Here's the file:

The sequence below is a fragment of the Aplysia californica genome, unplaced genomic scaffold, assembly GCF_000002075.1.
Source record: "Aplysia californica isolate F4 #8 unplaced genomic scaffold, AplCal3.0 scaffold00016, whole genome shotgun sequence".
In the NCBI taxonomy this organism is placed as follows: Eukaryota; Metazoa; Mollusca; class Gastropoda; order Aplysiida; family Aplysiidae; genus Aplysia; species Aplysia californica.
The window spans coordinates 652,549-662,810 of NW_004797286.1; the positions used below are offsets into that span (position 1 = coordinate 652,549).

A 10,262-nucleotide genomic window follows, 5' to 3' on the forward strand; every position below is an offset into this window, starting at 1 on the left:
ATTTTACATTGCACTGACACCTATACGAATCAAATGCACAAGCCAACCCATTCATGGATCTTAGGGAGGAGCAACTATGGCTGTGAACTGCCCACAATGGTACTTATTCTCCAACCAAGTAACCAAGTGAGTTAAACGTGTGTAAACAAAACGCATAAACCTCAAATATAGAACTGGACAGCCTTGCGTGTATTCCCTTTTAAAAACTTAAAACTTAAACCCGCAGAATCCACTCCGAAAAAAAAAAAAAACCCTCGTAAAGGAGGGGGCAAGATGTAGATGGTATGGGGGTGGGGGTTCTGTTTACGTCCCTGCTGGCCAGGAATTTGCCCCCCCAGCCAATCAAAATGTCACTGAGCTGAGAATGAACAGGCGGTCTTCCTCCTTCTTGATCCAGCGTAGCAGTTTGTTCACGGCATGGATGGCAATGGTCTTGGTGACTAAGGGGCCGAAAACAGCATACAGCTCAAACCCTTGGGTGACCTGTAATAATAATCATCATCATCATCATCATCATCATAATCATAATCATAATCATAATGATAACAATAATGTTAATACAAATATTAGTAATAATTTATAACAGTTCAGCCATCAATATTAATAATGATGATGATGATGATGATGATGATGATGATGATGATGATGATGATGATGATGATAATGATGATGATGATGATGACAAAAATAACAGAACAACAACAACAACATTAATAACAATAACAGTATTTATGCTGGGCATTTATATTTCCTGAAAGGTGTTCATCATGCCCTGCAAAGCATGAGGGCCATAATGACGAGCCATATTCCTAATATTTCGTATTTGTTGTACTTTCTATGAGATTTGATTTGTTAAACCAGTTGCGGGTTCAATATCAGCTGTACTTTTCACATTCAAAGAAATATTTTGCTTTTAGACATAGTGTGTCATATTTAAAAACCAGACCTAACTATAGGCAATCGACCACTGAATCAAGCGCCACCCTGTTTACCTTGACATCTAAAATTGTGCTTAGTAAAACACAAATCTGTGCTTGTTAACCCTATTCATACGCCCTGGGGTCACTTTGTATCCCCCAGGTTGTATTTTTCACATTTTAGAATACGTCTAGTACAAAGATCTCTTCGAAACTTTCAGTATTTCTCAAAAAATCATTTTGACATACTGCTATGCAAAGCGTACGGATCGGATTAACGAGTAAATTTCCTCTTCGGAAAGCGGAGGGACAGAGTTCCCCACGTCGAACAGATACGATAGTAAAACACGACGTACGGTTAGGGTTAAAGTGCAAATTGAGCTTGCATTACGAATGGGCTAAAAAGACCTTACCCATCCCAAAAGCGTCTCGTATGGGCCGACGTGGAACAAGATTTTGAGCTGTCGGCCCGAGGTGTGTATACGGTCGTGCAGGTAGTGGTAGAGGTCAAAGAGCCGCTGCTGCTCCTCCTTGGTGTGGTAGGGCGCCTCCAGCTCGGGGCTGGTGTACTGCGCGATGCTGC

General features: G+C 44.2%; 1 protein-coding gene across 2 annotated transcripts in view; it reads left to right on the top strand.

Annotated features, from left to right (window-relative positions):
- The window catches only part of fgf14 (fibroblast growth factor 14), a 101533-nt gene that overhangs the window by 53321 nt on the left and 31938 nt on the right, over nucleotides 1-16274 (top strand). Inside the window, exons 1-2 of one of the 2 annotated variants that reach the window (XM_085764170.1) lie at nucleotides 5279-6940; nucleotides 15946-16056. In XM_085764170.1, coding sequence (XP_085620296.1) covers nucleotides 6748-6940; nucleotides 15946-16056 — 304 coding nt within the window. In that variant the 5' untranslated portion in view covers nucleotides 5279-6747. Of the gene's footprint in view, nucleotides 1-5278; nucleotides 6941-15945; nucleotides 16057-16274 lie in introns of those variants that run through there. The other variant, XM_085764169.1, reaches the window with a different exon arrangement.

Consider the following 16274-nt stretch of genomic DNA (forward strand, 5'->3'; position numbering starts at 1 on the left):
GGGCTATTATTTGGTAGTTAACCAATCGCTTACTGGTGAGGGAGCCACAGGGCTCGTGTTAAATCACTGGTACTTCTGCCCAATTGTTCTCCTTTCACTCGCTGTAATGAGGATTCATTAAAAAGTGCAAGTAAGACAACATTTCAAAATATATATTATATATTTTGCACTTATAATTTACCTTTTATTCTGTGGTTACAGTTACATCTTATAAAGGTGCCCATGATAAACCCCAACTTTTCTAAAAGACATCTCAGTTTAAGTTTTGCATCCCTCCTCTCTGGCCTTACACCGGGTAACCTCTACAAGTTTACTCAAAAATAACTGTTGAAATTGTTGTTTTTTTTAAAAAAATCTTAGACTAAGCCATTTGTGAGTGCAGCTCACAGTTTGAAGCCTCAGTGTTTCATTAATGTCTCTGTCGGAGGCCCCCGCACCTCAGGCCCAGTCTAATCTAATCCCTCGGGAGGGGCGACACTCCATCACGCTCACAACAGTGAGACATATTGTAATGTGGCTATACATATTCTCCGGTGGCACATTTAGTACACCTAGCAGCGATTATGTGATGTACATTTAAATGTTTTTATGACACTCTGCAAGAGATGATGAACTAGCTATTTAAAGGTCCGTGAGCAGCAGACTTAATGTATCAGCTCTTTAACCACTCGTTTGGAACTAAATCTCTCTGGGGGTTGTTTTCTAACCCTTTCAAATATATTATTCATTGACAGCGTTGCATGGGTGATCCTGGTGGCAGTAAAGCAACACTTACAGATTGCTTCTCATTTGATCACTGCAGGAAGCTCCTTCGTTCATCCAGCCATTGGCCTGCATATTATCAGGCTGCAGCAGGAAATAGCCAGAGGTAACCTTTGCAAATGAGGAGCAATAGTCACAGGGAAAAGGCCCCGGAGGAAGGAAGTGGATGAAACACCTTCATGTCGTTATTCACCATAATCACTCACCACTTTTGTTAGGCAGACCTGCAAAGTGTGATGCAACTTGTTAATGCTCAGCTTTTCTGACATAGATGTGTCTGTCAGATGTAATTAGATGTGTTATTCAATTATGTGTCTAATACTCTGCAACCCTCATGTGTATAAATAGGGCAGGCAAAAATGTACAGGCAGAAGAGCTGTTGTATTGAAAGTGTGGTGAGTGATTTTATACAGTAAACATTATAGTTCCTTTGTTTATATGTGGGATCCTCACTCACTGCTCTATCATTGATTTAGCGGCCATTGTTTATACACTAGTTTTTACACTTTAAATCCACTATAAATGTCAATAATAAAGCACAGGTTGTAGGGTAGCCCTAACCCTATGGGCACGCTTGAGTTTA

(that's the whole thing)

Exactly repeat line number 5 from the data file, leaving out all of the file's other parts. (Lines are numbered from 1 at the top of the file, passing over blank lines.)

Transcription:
A 10,262-nucleotide genomic window follows, 5' to 3' on the forward strand; every position below is an offset into this window, starting at 1 on the left: